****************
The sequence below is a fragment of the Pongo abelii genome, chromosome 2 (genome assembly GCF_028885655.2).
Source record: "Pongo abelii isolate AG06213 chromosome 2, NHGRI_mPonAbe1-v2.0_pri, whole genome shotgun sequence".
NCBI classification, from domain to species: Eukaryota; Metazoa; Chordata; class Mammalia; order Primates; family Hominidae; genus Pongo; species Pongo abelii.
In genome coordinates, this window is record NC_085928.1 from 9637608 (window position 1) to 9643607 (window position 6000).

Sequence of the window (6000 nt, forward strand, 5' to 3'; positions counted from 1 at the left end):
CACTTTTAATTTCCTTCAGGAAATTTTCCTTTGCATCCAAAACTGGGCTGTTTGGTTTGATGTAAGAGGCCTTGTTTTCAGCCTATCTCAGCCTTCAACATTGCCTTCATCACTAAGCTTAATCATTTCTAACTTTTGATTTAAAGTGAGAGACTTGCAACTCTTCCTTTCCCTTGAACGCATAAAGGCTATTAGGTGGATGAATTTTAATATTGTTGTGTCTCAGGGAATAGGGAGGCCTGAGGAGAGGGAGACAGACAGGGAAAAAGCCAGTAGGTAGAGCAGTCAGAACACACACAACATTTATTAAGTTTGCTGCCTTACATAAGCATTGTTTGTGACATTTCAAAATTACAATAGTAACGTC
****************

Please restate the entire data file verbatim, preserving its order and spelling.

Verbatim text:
The sequence below is a fragment of the Pongo abelii genome, chromosome 2 (genome assembly GCF_028885655.2).
Source record: "Pongo abelii isolate AG06213 chromosome 2, NHGRI_mPonAbe1-v2.0_pri, whole genome shotgun sequence".
NCBI classification, from domain to species: Eukaryota; Metazoa; Chordata; class Mammalia; order Primates; family Hominidae; genus Pongo; species Pongo abelii.
In genome coordinates, this window is record NC_085928.1 from 9637608 (window position 1) to 9643607 (window position 6000).

Sequence of the window (6000 nt, forward strand, 5' to 3'; positions counted from 1 at the left end):
CACTTTTAATTTCCTTCAGGAAATTTTCCTTTGCATCCAAAACTGGGCTGTTTGGTTTGATGTAAGAGGCCTTGTTTTCAGCCTATCTCAGCCTTCAACATTGCCTTCATCACTAAGCTTAATCATTTCTAACTTTTGATTTAAAGTGAGAGACTTGCAACTCTTCCTTTCCCTTGAACGCATAAAGGCTATTAGGTGGATGAATTTTAATATTGTTGTGTCTCAGGGAATAGGGAGGCCTGAGGAGAGGGAGACAGACAGGGAAAAAGCCAGTAGGTAGAGCAGTCAGAACACACACAACATTTATTAAGTTTGCTGCCTTACATAAGCATTGTTTGTGACATTTCAAAATTACAATAGTAACGTC